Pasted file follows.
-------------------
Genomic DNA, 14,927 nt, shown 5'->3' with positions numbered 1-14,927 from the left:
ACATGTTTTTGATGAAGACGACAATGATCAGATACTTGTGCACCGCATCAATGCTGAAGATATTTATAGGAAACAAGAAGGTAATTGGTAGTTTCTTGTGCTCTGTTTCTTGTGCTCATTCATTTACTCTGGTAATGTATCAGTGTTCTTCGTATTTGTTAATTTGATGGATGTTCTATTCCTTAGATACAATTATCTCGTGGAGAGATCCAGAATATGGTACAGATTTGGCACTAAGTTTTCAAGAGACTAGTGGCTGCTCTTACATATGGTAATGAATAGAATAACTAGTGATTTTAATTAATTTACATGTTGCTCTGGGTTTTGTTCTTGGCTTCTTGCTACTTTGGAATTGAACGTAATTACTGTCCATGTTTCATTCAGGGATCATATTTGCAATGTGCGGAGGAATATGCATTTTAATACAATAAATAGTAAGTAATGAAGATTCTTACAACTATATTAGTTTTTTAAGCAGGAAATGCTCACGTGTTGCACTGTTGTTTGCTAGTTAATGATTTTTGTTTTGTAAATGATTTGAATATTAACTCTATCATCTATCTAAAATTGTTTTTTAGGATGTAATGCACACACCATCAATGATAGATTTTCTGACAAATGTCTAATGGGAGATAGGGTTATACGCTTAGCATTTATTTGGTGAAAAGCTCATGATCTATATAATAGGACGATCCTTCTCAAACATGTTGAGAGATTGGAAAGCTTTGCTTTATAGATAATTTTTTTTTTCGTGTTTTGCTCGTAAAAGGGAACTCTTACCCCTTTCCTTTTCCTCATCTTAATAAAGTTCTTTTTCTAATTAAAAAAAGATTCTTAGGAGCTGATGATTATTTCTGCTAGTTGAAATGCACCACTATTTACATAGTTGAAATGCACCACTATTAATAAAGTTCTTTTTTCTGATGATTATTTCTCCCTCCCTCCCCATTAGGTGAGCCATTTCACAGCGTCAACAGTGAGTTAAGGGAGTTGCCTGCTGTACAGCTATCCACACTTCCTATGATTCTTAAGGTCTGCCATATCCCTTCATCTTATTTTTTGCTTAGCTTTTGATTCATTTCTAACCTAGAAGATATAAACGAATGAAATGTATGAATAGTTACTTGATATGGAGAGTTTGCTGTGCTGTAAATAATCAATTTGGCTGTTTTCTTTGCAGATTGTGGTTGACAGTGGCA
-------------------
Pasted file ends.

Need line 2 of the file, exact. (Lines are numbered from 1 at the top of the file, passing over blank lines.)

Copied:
ACATGTTTTTGATGAAGACGACAATGATCAGATACTTGTGCACCGCATCAATGCTGAAGATATTTATAGGAAACAAGAAGGTAATTGGTAGTTTCTTGTGCTCTGTTTCTTGTGCTCATTCATTTACTCTGGTAATGTATCAGTGTTCTTCGTATTTGTTAATTTGATGGATGTTCTATTCCTTAGATACAATTATCTCGTGGAGAGATCCAGAATATGGTACAGATTTGGCACTAAGTTTTCAAGAGACTAGTGGCTGCTCTTACATATGGTAATGAATAGAATAACTAGTGATTTTAATTAATTTACATGTTGCTCTGGGTTTTGTTCTTGGCTTCTTGCTACTTTGGAATTGAACGTAATTACTGTCCATGTTTCATTCAGGGATCATATTTGCAATGTGCGGAGGAATATGCATTTTAATACAATAAATAGTAAGTAATGAAGATTCTTACAACTATATTAGTTTTTTAAGCAGGAAATGCTCACGTGTTGCACTGTTGTTTGCTAGTTAATGATTTTTGTTTTGTAAATGATTTGAATATTAACTCTATCATCTATCTAAAATTGTTTTTTAGGATGTAATGCACACACCATCAATGATAGATTTTCTGACAAATGTCTAATGGGAGATAGGGTTATACGCTTAGCATTTATTTGGTGAAAAGCTCATGATCTATATAATAGGACGATCCTTCTCAAACATGTTGAGAGATTGGAAAGCTTTGCTTTATAGATAATTTTTTTTTTCGTGTTTTGCTCGTAAAAGGGAACTCTTACCCCTTTCCTTTTCCTCATCTTAATAAAGTTCTTTTTCTAATTAAAAAAAGATTCTTAGGAGCTGATGATTATTTCTGCTAGTTGAAATGCACCACTATTTACATAGTTGAAATGCACCACTATTAATAAAGTTCTTTTTTCTGATGATTATTTCTCCCTCCCTCCCCATTAGGTGAGCCATTTCACAGCGTCAACAGTGAGTTAAGGGAGTTGCCTGCTGTACAGCTATCCACACTTCCTATGATTCTTAAGGTCTGCCATATCCCTTCATCTTATTTTTTGCTTAGCTTTTGATTCATTTCTAACCTAGAAGATATAAACGAATGAAATGTATGAATAGTTACTTGATATGGAGAGTTTGCTGTGCTGTAAATAATCAATTTGGCTGTTTTCTTTGCAGATTGTGGTTGACAGTGGCA